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Researchers at Oregon State University have received a $1.7 million grant from the National Science Foundation to create technology to identify bugs with systems similar to those used to compare and identify fingerprints.
"When we perfect a low-cost, efficient method to use computers to monitor insect populations, it will revolutionize water quality monitoring, which will be one of the first applications," said Tom Dietterich, an OSU professor of computer science.
One of the first insects the scientists will try to identify is stonefly larvae, which are known to be a sensitive indicator of stream health and water quality.
"These larval stoneflies are sensitive to reductions in water quality caused by thermal pollution, eutrophication, sedimentation, and chemical pollution," Dietterich said. "They can provide us the first indication of a problem."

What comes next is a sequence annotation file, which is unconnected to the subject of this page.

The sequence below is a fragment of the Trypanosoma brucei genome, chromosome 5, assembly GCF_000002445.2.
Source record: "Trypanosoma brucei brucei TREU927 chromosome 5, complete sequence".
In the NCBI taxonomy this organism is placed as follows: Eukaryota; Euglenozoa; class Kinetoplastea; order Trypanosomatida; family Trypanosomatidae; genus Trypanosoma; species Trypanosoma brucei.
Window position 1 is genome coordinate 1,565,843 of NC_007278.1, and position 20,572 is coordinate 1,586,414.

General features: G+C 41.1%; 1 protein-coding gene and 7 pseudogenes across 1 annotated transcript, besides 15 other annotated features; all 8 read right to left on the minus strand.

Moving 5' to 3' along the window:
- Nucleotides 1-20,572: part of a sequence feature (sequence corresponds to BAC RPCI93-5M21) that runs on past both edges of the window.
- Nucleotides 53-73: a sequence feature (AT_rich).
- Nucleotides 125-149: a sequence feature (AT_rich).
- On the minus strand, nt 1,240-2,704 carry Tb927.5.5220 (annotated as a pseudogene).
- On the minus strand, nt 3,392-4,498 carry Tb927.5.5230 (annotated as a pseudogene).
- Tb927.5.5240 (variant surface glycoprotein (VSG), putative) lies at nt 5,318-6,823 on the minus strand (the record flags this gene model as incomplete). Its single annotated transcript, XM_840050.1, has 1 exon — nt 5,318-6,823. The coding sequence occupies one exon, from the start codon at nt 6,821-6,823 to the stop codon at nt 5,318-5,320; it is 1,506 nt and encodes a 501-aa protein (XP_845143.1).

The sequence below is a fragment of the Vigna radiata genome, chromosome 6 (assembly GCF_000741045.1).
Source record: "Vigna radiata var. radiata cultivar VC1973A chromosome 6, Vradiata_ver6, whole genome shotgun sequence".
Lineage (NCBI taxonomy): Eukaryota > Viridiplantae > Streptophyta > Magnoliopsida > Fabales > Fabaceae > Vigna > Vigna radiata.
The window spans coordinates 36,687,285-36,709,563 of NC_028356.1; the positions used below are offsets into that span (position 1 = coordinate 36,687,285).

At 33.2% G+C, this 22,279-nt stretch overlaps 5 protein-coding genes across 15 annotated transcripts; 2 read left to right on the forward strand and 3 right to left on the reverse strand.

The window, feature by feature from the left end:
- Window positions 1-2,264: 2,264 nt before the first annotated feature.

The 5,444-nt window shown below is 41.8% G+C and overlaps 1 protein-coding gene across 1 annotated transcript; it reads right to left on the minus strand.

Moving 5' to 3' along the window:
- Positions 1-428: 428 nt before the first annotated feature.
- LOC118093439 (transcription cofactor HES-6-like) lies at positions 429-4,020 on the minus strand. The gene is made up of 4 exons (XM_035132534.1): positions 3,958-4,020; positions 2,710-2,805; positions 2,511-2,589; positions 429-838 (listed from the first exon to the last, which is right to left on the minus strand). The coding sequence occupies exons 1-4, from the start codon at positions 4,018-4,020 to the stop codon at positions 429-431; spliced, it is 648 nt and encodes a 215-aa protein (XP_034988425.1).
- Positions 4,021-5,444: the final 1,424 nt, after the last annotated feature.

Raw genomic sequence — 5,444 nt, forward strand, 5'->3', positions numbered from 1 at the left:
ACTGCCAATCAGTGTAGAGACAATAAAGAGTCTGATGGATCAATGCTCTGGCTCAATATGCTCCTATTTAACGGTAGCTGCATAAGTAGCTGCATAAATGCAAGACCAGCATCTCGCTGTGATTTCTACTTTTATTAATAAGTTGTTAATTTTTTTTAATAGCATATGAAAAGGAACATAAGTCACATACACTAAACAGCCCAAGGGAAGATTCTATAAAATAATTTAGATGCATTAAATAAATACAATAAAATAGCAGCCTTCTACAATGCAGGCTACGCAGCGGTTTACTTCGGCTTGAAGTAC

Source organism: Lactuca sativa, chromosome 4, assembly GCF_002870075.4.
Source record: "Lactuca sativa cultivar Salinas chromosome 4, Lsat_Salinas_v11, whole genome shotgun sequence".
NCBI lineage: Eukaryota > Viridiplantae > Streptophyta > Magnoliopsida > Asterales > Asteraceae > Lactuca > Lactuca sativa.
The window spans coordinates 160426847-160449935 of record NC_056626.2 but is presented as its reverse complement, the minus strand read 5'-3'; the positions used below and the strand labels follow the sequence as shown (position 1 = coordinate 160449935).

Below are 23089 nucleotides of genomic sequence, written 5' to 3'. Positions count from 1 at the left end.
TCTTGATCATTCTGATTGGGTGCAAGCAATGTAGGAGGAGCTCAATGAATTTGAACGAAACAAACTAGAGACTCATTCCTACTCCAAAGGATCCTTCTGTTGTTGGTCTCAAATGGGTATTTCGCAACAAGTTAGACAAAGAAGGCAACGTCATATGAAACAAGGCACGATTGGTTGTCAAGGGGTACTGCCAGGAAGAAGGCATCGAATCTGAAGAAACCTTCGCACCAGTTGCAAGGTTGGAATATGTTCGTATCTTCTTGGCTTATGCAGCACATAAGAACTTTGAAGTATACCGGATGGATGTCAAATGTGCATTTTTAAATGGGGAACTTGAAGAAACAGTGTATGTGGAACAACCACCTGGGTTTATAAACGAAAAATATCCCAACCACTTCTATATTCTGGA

Researchers say identifying the flat, black-and-white images of fingerprints is easy compared to identifying the incredible variety of insects that come in many shapes, sizes, colors and configurations.
In Oregon alone, a square yard of soil can contain up to 300,000 insects representing 200 species.
Forest management also could be improved if ecologists are given tools to easily measure insect populations and biodiversity, Dietterich said.
But scientists will have to create a system that can collect, manipulate, photograph and identify small insects, very quickly, accurately and in large numbers.
The long-term goal, researchers say, is to create machine and computer systems that can be "retrained" for application to different sets of insects or a broad range of other pattern recognition problems.
Insect monitoring has been a valuable tool for some time but the cost of collecting, counting and identifying the insects with highly trained and often scarce experts has been prohibitive, researchers say.
A computer system that could do the counting also could be of enormous value agriculture and other industries, Dietterich added.